When most people think about conservation in Nature, they think of ways to conserve and protect physical ecosystems like forests and the animal life that lives in these ecosystems. However, there are other systems in Nature that are not visible but are vitally important. One such system is sounds in Nature. It is a system that needs preservation just like all other ecosystems.
Natural soundscapes are the voices of entire ecological systems.
Every living organism—from the tiniest to the largest—and every site on earth has its own acoustic signature. Human noises – deliberate or not deliberate, well meaning or malicious – interrupt or break vital communication links between creatures in Nature. These sonic links in Nature serve procreation, mating, warning, defense and other behaviors that are essential to wildlife for daily living and and for survival.
Quiet, according to soundscape ecologist Gordon Hempton is not the absence of sound, it is the “absence of noise”. Quiet, in this sense, is a vital natural resource. Species, other than human, depend on absence of human noise so that their vital communication links can function.
Writer Clive Thompson, reporting for Wired Magazine said that “We worry about the carbon emissions from SUVs and airplanes, maybe we should be equally concerned about the racket they cause.”
The conservation of quiet is just as important as other forms of ecological conservation . For the most part, this important idea is not being promoted to the public by respected conservation organizations or by our government agencies whose job it is to conserve public lands and the creatures that live there. There is a general lack of sonic consciousness – a consciousness of the importance of quiet in Nature.
The US National Park Service (NPS) now has an extensive series of web pages on the effects of human noise in Nature. While the web site is factual, the NPS does not walk their talk. They fail to set an example in their many campgrounds. They establish “quiet hours” at the campgrounds from 10 PM to 6 AM. But Nature does behave according to the NPS campground quiet hours. The big villain is RV generators. The rules permit RV generators to run from 6 AM to 10PM – some 16 hours a day. Nature’s communication system and other soundscapes run all day. NPS rules are meant only for the convenience of campers and not Nature’s creatures. Their soundscape web site reflects a total ignorance of the science of nature’s soundscape ecology. With some exceptions, you will find the same set of rules at the US Bureau of Land Management (BLM) and US Forest Service (USFS) campgrounds. These three governmental services are supposed to be protecting Nature, but exhibit ignorance when it comes to protecting Nature from human noise. Happily, however, there seems to be a growing sonic consciousness on the part of BLM with the offering of RV hookups at some of their campgrounds. At these campgrounds, RV generators are prohibited and a fee is charged for an RV hookup.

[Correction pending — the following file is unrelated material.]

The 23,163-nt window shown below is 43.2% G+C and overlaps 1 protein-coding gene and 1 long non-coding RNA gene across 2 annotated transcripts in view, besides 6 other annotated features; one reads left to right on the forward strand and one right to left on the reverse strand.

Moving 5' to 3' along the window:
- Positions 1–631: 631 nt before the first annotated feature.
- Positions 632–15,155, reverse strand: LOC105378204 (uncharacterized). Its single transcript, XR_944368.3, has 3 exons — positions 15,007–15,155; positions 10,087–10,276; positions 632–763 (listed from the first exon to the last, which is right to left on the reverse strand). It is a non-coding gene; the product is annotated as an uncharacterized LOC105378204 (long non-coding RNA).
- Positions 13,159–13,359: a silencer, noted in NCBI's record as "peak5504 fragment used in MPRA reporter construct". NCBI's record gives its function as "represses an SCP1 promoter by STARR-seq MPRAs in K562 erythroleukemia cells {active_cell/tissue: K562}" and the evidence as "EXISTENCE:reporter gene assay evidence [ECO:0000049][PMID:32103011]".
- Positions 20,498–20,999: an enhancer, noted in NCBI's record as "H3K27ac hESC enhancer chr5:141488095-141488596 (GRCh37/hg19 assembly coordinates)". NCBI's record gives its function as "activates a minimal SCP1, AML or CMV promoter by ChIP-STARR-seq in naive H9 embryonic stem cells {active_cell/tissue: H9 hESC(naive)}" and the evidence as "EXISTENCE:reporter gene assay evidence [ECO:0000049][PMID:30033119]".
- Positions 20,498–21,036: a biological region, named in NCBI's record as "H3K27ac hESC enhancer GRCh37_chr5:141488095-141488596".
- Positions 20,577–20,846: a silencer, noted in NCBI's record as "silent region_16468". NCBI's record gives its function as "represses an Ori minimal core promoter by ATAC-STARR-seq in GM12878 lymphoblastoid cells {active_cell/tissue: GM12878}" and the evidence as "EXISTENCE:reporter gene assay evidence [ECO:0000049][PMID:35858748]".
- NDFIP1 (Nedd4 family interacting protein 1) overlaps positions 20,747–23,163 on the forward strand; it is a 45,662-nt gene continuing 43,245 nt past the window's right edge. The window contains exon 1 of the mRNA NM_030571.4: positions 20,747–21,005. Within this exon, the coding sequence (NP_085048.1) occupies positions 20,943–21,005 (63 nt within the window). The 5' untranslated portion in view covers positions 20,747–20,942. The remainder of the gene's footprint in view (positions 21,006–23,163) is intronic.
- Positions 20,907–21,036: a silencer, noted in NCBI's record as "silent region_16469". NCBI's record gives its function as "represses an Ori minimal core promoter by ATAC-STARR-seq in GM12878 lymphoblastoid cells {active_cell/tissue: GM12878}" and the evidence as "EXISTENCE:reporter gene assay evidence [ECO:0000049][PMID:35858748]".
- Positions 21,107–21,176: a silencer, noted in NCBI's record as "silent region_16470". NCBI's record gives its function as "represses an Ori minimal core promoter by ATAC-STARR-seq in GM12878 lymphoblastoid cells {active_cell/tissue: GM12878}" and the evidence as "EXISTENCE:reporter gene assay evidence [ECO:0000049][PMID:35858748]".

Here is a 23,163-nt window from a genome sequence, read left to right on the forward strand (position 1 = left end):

The insensitivity of the US government toward sonic conservation extends to campground hosts at these campgrounds. When RV generator noise gets unbearable at a campground, the hosts typical reply to someone who complains is that all campers must be considerate toward each other. The host then endeavors to reach a compromise. There is a total lack of sensitivity regarding the needs of the ecosystem. Only the needs of the humans is addressed in any discussions. The campground host seldom has a clue about the impact of human sound on campground ecosystem.
When we visit Nature, we need to go quietly and leave things as we find them. We need to enter Nature with reverence — leaving behind our noisy dogs, ATVs, cell phones, and RV generators. We need to avoid chatter with our friends – instead listening to Nature’s chorus as it speaks.
Here are some references regarding soundscape ecology:
A Symphony of Sounds Worth Preserving
How Human Noise Ruins Parks for Animals and People
Animals to Humans: Be quiet
RV Generator Noise Breaks Connections in Nature
Does ambient noise affect growth and begging call structure in nesting birds?
Noise pollution alters ecological services: enhanced pollination and disrupted seed dispersal
A Not So Silent Spring – Conservation Magazine
A Not So Silent Spring – Atlantic Magazine
Why Do I Write These Essays?
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My name is Bill Graham. As a Marine Biologist who has worked in the US and Mexico for 30 years, I am a student of Nature, a teacher, a researcher, and a nature photographer. Through my work, I have acquired an ever growing passion for how everything in Nature is connected. Today, I travel extensively contemplating about, writing about, and photographing Nature’s connections. I also work with conservation projects in the USA and Mexico and mentor talented youth.